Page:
Finding the right job often means an employer is striving to find the perfect square peg to fit the square hole, so your job skills must match or exceed expectations. When you list specific skills on your resume, choose words that clearly define your capabilities and how they effectively meet the job demands. It's best to use wording in the original job description to carefully tailor your resume to meet the requirements, as the same resume won't work for every available position.
List job skills that directly relate to your expertise. Many job applicants put the obvious skills of hardworking, reliable, trustworthy and detail-oriented, so choose skills that make you stand out as a job applicant. When applying for an administrative job, Purdue University Career Center recommends listing skills such as proficient with data analysis, experience preparing written communications, coordinating schedules and times for meetings, and classifying patient or financial records. Citing job skills that reveal your expertise in a particular area makes it easier for a hiring manager to compare your competencies with those of other applicants. A vague description of your skills may place your resume in the middle of the pile of applicants.
Include skills that give you a competitive edge. In a complex and highly volatile job market, include skills that make an employer want to hire you. According to "Forbes," creating new technologies is critical and it takes unique, well-rounded skill sets to bring new innovations to market. Listing job qualifications such as complex problem solving, knowledge of computers and electronics, and cost-effective decision making are modern, trendy, high-demand skills. Employers want to see a resume that's not outdated and has a modern appeal. Even if you're applying for a position that's not directly related to your degree major, your ability to critically analyze solutions to problems and make strategic decisions puts you on the cutting edge.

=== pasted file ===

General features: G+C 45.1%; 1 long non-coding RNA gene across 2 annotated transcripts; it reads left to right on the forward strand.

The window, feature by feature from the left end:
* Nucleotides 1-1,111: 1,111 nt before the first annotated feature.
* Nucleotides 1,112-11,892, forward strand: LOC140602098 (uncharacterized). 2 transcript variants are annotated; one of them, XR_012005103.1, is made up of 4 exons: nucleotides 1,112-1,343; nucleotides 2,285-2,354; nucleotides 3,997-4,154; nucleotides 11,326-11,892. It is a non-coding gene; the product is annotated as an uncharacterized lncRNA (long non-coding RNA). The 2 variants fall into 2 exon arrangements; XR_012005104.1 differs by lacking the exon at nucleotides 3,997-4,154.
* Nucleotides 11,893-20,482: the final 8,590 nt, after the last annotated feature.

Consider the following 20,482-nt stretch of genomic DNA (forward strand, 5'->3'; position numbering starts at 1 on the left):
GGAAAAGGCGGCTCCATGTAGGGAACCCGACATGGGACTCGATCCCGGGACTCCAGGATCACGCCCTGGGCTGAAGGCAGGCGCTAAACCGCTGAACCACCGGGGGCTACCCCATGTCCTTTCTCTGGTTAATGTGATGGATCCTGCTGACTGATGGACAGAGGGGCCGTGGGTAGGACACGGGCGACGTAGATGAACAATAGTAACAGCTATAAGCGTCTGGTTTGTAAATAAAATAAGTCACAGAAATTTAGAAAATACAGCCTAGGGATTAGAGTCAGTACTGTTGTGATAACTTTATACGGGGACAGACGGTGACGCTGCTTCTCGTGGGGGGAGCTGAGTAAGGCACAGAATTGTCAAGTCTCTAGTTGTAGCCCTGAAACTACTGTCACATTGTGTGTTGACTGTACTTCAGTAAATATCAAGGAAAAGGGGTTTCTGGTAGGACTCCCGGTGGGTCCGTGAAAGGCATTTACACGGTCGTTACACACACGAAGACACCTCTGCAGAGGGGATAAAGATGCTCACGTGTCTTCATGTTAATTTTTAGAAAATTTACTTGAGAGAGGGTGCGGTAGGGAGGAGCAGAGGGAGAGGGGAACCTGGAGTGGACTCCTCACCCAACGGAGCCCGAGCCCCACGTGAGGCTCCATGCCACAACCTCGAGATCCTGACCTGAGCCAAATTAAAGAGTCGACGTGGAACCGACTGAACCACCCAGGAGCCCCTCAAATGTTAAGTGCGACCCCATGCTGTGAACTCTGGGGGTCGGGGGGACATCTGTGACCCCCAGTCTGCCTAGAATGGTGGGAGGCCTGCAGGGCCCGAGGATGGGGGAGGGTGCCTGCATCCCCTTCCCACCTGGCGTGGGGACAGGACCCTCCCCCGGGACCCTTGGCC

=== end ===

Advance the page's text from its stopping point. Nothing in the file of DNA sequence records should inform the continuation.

Provide qualifications that match the original job description. To avoid sounding like an echo of the original posting, list similar skills but use your own words to describe the attributes. If the job requires tax return preparation skills, list qualifications such as researched new tax laws, analyzed client data to maximize deductions, applied cost-saving tax strategies and calculated alternative cost-benefit options. Take the original job posting and expound on those requirements, making it clear that your skills meet and exceed the expectations. Be specific, so the employer knows exactly what you bring to the table.
Don't underestimate the power of your practical assets. It’s the less flashy skills that really dominate today's job market, according to "Forbes." When listing job-specific skills on a resume, include those that are most necessary for getting the job done quickly and efficiently. For example, list technical computer skills and software expertise for jobs in technology; being comfortable with patients and treatment successes for medical jobs; and knowing investment strategies for jobs in finance. Include skills that were beneficial to your previous employer, especially if the new position is in a similar industry. Detail job skills related to planning, organizing, supervising, coordinating, selling, inspecting and instructing. Practical skills could be the key to getting your dream position.
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